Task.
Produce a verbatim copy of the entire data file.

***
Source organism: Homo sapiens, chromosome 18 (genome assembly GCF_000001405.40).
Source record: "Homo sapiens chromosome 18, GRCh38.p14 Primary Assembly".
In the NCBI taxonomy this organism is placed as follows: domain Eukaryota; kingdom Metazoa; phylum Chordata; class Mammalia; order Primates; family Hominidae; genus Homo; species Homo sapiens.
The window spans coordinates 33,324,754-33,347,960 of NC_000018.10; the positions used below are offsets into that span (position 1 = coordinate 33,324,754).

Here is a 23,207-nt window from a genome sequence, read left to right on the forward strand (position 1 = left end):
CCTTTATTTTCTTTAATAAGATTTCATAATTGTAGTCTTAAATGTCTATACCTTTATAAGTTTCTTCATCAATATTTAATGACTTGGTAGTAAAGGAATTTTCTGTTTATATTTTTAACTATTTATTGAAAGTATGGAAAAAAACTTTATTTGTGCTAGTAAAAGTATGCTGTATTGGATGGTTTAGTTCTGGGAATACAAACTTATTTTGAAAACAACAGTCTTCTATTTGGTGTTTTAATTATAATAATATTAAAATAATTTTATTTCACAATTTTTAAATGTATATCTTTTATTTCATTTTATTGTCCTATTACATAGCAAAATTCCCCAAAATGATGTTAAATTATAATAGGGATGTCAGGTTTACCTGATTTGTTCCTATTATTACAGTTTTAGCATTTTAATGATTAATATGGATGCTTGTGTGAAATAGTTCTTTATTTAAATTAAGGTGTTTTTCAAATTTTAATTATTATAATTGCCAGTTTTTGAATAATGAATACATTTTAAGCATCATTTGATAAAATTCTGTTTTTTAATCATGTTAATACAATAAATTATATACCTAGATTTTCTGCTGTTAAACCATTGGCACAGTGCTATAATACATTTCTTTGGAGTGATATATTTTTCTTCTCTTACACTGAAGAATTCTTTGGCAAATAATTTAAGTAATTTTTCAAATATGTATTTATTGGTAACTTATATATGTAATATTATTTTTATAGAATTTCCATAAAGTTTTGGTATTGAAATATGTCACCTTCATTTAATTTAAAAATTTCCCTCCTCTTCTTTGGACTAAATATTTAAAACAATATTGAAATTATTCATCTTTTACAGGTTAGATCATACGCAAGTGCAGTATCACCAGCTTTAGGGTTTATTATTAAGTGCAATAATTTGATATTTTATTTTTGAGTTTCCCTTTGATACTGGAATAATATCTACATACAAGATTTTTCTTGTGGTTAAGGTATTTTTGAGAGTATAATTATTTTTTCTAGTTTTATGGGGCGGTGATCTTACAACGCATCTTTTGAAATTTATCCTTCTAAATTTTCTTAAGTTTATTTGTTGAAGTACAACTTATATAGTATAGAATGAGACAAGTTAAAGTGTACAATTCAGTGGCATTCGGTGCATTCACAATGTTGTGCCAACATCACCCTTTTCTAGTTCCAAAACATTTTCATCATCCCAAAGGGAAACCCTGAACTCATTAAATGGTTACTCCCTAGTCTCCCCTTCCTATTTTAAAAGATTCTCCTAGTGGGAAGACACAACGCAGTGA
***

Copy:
Source organism: Homo sapiens, chromosome 18 (genome assembly GCF_000001405.40).
Source record: "Homo sapiens chromosome 18, GRCh38.p14 Primary Assembly".
In the NCBI taxonomy this organism is placed as follows: domain Eukaryota; kingdom Metazoa; phylum Chordata; class Mammalia; order Primates; family Hominidae; genus Homo; species Homo sapiens.
The window spans coordinates 33,324,754-33,347,960 of NC_000018.10; the positions used below are offsets into that span (position 1 = coordinate 33,324,754).

Here is a 23,207-nt window from a genome sequence, read left to right on the forward strand (position 1 = left end):
CCTTTATTTTCTTTAATAAGATTTCATAATTGTAGTCTTAAATGTCTATACCTTTATAAGTTTCTTCATCAATATTTAATGACTTGGTAGTAAAGGAATTTTCTGTTTATATTTTTAACTATTTATTGAAAGTATGGAAAAAAACTTTATTTGTGCTAGTAAAAGTATGCTGTATTGGATGGTTTAGTTCTGGGAATACAAACTTATTTTGAAAACAACAGTCTTCTATTTGGTGTTTTAATTATAATAATATTAAAATAATTTTATTTCACAATTTTTAAATGTATATCTTTTATTTCATTTTATTGTCCTATTACATAGCAAAATTCCCCAAAATGATGTTAAATTATAATAGGGATGTCAGGTTTACCTGATTTGTTCCTATTATTACAGTTTTAGCATTTTAATGATTAATATGGATGCTTGTGTGAAATAGTTCTTTATTTAAATTAAGGTGTTTTTCAAATTTTAATTATTATAATTGCCAGTTTTTGAATAATGAATACATTTTAAGCATCATTTGATAAAATTCTGTTTTTTAATCATGTTAATACAATAAATTATATACCTAGATTTTCTGCTGTTAAACCATTGGCACAGTGCTATAATACATTTCTTTGGAGTGATATATTTTTCTTCTCTTACACTGAAGAATTCTTTGGCAAATAATTTAAGTAATTTTTCAAATATGTATTTATTGGTAACTTATATATGTAATATTATTTTTATAGAATTTCCATAAAGTTTTGGTATTGAAATATGTCACCTTCATTTAATTTAAAAATTTCCCTCCTCTTCTTTGGACTAAATATTTAAAACAATATTGAAATTATTCATCTTTTACAGGTTAGATCATACGCAAGTGCAGTATCACCAGCTTTAGGGTTTATTATTAAGTGCAATAATTTGATATTTTATTTTTGAGTTTCCCTTTGATACTGGAATAATATCTACATACAAGATTTTTCTTGTGGTTAAGGTATTTTTGAGAGTATAATTATTTTTTCTAGTTTTATGGGGCGGTGATCTTACAACGCATCTTTTGAAATTTATCCTTCTAAATTTTCTTAAGTTTATTTGTTGAAGTACAACTTATATAGTATAGAATGAGACAAGTTAAAGTGTACAATTCAGTGGCATTCGGTGCATTCACAATGTTGTGCCAACATCACCCTTTTCTAGTTCCAAAACATTTTCATCATCCCAAAGGGAAACCCTGAACTCATTAAATGGTTACTCCCTAGTCTCCCCTTCCTATTTTAAAAGATTCTCCTAGTGGGAAGACACAACGCAGTGA